Chris Schwarz's Blog

Tightening the ‘Stay-Set’ Chipbreaker

clifton_before_IMG_9332

Last week I took my new Clifton No. 5 to teach a full-size toolchest class at The Woodworkers Club in Rockville, Md. Several of the students used it on their toolchests, which they made using cherry, pine or poplar.

The plane did quite well – the iron stayed sharp through planing up an entire case. As I mentioned in my entry on this plane last week, my only quibble was with the plane’s “Stay-Set” chipbreaker. The “Stay-Set” is a two-piece design that allows you to retain a chipbreaker setting during freehand sharpening.

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The quibble was that the breaker shifted forward and back several thousandths of an inch. That’s irrelevant for most jack-plane work, but for a smoothing plane it can be important.

David Charlesworth (yes, despite reports to the contrary, David is alive and well) suggested a quick solution that I tried today. Using a small center punch on the main plate of the breaker, I deformed its slot slightly, tightening up the cap of the breaker so it did not move an iota.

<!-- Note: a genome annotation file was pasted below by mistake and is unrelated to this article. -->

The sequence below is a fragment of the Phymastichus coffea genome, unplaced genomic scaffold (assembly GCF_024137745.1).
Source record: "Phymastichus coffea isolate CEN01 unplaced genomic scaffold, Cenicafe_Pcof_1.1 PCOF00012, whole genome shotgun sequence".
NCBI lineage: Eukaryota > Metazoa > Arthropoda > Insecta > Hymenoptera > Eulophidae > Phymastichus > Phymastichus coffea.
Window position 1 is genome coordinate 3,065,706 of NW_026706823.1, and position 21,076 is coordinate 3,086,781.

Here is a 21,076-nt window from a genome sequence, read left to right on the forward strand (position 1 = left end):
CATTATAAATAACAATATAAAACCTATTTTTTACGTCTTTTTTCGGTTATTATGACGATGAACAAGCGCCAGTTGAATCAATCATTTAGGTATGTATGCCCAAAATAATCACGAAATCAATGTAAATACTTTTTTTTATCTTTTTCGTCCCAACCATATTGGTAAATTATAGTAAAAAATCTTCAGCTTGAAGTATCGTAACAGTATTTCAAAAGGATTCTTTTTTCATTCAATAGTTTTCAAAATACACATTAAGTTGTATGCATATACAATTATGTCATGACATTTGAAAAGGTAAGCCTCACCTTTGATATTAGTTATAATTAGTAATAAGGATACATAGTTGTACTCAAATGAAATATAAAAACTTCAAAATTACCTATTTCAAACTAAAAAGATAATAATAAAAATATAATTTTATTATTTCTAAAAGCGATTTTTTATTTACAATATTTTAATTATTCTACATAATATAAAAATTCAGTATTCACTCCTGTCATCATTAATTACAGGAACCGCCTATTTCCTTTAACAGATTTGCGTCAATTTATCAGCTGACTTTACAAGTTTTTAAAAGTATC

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It took three solid punches on either side to achieve the fit I wanted. On one side of the slot I went a little too far, so I used a needle file to reduce the slot to the proper width. In all, it took less than five minutes of work.

I also dug up one of the old Clifton “Stay-Set” breakers from 10 years ago that was in my bin of spares. That breaker had zero slop in its slot, so you should check your breaker before punching away.

More on this tool as I break it in.

— Christopher Schwarz

3 thoughts on “Tightening the ‘Stay-Set’ Chipbreaker

  1. deric

    It’s the 17th oldest trick in the book, and one you should never have to use on an expensive new tool. This tells me all I need to know about their quality.

  2. BLZeebub

    I remember you writing about the sloppy fit in a previous post and was struck by that. I’ve been using
    Stay-Sets for years on most of my Stanleys, be they Bailey’s or BedRocks. All of mine are as tight as a tick. I certainly would have informed the vendor of the offense and allowed them to make it right. That said, you did what I’d have done too, FIX IT, and move on.

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